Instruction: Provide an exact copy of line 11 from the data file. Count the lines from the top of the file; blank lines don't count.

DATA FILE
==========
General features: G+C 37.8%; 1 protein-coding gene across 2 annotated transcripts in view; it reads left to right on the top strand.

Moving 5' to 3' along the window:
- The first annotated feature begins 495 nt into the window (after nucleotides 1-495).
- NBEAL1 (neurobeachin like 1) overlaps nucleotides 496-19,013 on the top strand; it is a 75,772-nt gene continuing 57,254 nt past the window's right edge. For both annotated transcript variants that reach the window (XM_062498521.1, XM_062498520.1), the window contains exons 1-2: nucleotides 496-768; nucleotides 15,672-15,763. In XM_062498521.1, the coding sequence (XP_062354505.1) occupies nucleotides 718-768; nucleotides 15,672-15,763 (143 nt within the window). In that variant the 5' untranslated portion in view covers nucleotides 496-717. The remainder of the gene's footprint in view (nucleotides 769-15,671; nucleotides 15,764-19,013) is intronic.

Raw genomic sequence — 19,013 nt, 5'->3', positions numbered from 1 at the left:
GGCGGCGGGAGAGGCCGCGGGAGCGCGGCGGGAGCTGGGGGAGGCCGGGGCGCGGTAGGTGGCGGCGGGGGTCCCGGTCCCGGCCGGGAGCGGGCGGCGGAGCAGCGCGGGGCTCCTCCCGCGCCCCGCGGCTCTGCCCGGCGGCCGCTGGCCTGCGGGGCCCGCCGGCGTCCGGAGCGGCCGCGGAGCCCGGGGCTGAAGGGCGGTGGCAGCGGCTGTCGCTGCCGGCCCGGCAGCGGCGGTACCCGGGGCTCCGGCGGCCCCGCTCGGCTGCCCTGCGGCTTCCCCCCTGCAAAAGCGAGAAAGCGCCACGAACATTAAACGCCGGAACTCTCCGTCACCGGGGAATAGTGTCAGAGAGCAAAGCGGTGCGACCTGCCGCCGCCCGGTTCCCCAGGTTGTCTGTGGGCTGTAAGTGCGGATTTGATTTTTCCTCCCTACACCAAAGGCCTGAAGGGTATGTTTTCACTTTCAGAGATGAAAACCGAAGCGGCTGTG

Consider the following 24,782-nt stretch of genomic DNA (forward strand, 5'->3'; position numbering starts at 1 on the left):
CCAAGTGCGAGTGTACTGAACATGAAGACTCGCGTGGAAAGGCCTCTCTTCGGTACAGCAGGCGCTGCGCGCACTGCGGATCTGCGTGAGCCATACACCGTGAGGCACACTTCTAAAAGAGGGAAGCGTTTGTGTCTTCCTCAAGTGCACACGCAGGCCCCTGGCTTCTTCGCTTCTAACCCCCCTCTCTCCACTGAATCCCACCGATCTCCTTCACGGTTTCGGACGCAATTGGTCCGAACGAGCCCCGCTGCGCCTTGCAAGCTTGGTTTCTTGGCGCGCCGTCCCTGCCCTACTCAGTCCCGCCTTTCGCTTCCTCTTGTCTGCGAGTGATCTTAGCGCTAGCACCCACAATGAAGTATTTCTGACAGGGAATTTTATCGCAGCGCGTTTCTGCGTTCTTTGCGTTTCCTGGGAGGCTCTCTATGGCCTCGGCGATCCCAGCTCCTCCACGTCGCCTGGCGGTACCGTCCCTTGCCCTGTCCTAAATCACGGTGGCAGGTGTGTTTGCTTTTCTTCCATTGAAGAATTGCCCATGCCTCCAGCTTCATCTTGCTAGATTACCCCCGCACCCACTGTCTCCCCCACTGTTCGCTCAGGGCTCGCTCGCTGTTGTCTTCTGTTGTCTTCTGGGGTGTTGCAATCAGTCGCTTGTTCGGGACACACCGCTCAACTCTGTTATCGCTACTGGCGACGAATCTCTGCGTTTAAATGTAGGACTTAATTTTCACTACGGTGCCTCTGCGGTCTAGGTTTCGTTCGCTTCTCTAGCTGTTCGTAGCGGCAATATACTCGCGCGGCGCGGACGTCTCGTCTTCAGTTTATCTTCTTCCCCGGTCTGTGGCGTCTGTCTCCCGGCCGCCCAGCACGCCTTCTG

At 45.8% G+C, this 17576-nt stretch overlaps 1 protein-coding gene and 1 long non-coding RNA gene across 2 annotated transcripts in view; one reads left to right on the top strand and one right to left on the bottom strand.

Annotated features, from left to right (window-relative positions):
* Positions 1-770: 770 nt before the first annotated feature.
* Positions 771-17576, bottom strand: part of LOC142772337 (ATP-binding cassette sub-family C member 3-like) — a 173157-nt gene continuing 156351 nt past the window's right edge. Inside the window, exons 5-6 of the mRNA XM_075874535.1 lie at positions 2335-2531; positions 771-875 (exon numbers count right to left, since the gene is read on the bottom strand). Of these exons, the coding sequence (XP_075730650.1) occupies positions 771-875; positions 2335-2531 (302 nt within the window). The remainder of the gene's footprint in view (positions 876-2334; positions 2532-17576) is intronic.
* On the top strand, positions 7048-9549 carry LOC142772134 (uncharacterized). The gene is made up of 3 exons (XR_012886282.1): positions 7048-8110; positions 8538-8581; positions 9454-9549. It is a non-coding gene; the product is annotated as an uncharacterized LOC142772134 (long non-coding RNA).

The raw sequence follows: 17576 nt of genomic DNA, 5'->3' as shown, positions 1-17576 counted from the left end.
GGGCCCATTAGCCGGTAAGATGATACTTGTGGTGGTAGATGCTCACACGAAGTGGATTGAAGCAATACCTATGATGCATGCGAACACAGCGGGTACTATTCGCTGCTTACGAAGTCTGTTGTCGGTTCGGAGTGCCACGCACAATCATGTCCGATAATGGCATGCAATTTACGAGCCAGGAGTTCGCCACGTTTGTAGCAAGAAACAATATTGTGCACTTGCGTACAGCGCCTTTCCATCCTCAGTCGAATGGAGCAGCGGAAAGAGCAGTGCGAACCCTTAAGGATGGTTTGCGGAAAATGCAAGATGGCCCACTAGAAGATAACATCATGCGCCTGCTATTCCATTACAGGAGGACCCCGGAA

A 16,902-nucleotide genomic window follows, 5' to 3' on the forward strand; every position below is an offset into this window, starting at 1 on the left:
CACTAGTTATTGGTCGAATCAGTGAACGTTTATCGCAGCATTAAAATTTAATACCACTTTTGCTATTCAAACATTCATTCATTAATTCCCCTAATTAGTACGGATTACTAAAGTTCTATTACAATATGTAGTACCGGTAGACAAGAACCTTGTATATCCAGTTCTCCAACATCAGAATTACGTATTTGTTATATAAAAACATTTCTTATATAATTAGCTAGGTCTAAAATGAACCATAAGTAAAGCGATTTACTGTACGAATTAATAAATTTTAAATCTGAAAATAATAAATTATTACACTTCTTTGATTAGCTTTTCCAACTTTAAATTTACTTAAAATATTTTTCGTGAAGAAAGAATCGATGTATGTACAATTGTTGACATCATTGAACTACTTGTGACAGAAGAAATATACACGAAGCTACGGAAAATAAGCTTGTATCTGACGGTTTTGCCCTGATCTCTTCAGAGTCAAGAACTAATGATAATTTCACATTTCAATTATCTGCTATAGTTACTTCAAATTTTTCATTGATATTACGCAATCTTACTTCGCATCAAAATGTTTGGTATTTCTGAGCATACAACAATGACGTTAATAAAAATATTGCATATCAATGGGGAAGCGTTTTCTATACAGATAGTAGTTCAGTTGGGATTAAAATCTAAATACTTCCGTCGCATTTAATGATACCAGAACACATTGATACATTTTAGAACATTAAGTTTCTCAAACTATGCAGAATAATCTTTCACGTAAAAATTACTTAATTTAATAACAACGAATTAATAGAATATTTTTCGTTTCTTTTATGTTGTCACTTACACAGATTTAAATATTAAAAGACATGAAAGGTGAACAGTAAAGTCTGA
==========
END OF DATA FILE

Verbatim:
* Positions 1-770: 770 nt before the first annotated feature.